5. Frankly I don’t fully understand how we lost the final round, and got the impression the judges were scoring based on the merits of the case rather than the advocacy. But I’m also biased. []
  6. Don’t have nicknames for most of the folks in this entry, so I’m going to titles. []
  7. The ruling was improper, and it was sufficiently improper that TYLA amended their Rules for this year’s competition to prevent situations like that from happening again. []
  8. It’s not like I swept both 3L competitions and was on the #1-seeded team in the 2012 TYLA Regional semis while serving as SBA President and graduating with honors and two concentrations or anything… :beatup: []

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4

TOP 8!!!

Posted by T. Greg Doucette on Feb 18, 2012 in NotFail

AAAHHHHHHHHHH!! :D

Sorry, had to get that out :)

So after finally getting things caught up here at law:/dev/null a couple weeks ago, I promptly disappeared again to focus on my upcoming competitions. I’m the “swing” counsel for one of NCCU Law‘s TYLA National Trial Competition teams again this year and have been determined to improve on last year’s just-barely-missed-it 9th place finish…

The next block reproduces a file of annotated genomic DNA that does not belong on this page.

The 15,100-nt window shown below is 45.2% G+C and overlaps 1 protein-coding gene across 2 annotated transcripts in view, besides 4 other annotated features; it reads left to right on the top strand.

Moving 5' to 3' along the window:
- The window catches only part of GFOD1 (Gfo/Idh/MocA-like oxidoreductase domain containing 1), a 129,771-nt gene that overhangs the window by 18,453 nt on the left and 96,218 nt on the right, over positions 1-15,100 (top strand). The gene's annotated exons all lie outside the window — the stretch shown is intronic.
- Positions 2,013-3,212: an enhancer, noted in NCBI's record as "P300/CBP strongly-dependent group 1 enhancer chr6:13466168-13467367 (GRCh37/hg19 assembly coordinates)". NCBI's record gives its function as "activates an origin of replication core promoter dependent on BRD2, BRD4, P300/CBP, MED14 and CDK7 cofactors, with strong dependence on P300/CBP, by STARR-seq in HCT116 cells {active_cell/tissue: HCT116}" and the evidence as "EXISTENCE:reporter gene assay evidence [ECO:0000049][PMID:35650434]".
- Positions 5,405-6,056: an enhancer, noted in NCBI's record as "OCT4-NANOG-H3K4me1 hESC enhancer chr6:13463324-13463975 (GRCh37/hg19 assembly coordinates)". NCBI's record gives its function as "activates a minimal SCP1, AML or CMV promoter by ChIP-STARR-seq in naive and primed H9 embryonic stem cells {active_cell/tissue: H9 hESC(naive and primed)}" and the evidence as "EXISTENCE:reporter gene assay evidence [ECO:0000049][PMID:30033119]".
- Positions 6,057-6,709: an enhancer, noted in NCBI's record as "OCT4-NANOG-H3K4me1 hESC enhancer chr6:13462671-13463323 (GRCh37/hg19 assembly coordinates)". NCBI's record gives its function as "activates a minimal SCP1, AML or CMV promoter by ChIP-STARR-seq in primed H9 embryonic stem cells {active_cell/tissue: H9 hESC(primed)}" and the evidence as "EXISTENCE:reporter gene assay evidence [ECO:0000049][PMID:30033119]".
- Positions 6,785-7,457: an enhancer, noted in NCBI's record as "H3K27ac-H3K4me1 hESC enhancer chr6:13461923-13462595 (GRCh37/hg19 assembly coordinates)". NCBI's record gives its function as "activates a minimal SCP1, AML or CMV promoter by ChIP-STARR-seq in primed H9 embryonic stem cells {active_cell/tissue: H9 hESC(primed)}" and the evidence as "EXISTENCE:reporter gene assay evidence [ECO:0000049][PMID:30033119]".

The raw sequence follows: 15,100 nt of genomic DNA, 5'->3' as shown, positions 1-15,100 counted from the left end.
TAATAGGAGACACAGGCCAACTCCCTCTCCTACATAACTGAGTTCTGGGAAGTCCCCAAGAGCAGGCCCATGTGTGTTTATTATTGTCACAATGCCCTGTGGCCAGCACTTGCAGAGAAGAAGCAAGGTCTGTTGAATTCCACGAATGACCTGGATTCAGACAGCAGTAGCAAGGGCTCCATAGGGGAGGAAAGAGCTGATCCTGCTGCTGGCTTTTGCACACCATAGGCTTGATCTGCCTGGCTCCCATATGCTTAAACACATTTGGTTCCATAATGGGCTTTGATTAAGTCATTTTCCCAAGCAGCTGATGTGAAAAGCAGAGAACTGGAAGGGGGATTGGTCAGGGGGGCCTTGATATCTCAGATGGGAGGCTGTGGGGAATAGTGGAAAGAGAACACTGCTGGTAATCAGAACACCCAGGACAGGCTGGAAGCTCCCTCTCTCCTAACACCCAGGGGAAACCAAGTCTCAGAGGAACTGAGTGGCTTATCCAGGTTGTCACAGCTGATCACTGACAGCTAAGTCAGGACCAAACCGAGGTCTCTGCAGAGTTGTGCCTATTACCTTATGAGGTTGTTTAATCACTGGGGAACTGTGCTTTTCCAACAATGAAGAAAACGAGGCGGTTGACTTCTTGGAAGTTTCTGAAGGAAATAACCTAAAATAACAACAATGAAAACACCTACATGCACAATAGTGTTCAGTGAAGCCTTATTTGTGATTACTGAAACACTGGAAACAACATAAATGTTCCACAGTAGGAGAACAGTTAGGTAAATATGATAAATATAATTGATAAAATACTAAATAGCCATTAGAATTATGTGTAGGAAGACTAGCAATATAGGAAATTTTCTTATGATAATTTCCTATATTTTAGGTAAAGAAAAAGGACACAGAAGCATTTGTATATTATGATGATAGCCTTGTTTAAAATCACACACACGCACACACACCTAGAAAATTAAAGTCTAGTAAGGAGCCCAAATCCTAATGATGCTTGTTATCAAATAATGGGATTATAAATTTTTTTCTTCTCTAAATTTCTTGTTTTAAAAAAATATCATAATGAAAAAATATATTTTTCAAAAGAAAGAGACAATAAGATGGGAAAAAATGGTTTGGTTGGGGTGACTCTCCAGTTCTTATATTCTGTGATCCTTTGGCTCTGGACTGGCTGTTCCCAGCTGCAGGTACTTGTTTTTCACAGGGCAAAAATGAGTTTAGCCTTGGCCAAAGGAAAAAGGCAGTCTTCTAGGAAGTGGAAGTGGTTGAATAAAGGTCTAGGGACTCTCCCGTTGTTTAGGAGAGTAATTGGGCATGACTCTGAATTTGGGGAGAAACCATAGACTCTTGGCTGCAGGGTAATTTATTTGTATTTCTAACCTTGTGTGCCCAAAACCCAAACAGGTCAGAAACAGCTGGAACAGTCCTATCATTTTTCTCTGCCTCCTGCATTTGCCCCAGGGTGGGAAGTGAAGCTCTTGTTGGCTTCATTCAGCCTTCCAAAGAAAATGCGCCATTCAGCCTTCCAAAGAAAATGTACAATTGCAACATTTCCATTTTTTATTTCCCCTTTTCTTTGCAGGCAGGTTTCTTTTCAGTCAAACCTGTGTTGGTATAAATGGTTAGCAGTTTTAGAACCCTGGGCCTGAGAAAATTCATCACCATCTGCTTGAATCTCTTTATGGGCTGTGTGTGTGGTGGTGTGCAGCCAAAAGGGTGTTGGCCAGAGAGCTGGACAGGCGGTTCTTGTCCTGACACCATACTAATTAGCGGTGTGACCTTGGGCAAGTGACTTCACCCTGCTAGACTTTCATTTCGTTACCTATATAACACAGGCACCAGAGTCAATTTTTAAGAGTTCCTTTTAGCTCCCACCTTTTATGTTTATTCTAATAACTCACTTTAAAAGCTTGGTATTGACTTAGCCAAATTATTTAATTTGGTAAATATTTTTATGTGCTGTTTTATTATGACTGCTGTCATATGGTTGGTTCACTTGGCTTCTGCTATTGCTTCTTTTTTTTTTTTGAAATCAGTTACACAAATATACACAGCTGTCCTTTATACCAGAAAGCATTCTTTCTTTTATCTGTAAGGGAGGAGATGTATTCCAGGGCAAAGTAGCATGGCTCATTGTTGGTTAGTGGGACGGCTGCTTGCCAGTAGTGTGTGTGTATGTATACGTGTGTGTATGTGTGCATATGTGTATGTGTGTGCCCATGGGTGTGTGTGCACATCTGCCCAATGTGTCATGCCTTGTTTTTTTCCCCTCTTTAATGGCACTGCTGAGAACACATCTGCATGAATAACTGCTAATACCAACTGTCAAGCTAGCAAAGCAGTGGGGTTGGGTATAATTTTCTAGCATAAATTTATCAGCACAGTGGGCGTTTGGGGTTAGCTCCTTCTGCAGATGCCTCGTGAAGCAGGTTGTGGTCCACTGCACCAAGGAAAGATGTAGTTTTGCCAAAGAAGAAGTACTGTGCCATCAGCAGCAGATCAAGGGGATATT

…and tonight WE DID IT!!! :spin:

NCCU Law's 2012 TYLA Trial Teams! From left to right: Associate Coach Jessica Major '09, Head Coach Clayton Jones '03, Me, Deyaska Spencer '13, Robert Brooks '12, Jillian Mack '12, Nikia Williams '13, Omari Crawford '13. Not pictured: Associate Coach Dominique Camm '09. Photo courtesy of 雅雅 :)

Teams are a little different year — instead of doing straight 2L-only and 3L-only squads, we have two 3Ls1 and one 2L2 on one team and one 2L, one 2.5L,3 and a 3L on the other — but even with the switched up pairings we still had a team make it into the Top 8 to advance to tomorrow’s quarterfinals.

And not only did we advance, but we discovered (i) we were 1 of only 5 teams4 to win all three of our preliminary rounds and (ii) we also swept all 9 of the judges’ ballots, making us the #1 seed in the quarterfinal pairings! :surprised: